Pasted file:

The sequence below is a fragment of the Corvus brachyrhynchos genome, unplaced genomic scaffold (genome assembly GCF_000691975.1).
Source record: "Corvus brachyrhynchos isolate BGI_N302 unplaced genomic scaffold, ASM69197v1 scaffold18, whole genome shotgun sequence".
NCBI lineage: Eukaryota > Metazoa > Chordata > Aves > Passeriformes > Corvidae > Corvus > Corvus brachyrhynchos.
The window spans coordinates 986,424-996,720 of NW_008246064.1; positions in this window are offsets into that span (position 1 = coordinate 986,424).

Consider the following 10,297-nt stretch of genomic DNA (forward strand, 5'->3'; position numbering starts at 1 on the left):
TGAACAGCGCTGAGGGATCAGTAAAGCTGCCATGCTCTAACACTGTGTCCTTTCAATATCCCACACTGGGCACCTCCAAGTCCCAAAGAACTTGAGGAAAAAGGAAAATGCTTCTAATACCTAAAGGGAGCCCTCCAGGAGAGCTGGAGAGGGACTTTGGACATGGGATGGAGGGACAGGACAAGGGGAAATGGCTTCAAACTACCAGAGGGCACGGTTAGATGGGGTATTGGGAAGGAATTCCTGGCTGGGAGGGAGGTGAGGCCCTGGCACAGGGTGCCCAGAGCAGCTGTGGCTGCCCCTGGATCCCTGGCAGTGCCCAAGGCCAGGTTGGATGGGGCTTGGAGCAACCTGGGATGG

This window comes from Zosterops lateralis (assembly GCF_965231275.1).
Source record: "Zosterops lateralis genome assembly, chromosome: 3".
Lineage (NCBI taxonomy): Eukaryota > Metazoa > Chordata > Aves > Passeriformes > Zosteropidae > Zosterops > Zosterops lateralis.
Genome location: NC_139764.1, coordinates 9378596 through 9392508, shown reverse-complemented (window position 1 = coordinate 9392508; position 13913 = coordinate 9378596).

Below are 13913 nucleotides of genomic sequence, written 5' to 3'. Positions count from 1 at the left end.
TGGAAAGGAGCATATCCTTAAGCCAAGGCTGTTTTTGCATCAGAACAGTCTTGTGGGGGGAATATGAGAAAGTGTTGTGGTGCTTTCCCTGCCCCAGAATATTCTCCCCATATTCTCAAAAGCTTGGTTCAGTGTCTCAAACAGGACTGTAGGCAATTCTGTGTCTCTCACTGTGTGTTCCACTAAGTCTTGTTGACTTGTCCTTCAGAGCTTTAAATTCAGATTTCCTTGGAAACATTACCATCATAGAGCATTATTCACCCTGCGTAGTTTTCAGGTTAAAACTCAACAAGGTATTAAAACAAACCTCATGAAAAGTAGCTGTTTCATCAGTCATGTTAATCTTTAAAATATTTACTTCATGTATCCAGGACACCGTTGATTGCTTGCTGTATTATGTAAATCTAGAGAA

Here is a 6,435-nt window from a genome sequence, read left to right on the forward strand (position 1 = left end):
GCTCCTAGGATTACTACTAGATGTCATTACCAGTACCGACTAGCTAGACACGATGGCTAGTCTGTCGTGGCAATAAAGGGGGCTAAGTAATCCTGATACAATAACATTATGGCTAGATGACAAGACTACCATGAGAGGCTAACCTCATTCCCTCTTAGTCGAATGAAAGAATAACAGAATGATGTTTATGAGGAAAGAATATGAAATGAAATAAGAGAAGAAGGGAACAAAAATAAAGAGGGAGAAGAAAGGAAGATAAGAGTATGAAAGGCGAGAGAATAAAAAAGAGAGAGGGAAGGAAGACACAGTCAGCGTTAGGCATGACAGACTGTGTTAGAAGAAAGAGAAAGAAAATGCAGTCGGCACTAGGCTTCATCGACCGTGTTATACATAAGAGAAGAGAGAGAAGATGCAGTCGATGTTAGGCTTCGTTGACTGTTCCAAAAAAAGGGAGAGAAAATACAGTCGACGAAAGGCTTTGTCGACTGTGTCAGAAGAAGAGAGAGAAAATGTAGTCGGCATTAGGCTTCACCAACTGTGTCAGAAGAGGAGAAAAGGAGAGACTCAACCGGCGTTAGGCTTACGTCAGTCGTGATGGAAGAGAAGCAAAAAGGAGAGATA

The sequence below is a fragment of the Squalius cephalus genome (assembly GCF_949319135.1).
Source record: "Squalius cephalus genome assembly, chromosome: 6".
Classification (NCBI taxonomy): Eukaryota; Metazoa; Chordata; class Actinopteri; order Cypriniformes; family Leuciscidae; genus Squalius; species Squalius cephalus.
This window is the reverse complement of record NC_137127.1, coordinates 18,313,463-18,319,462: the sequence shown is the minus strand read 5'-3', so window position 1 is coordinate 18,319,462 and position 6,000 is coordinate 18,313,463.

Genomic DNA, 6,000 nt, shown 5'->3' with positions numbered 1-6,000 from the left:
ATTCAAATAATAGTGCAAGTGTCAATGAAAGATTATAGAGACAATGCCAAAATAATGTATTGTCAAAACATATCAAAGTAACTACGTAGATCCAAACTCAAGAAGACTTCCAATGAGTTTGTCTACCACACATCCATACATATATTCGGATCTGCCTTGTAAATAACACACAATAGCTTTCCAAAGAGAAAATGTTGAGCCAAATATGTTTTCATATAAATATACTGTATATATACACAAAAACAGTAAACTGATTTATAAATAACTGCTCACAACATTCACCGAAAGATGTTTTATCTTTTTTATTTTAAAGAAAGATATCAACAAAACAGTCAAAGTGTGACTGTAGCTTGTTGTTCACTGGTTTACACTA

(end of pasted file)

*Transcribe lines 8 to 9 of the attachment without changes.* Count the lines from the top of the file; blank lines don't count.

Source record: "Zosterops lateralis genome assembly, chromosome: 3".
Lineage (NCBI taxonomy): Eukaryota > Metazoa > Chordata > Aves > Passeriformes > Zosteropidae > Zosterops > Zosterops lateralis.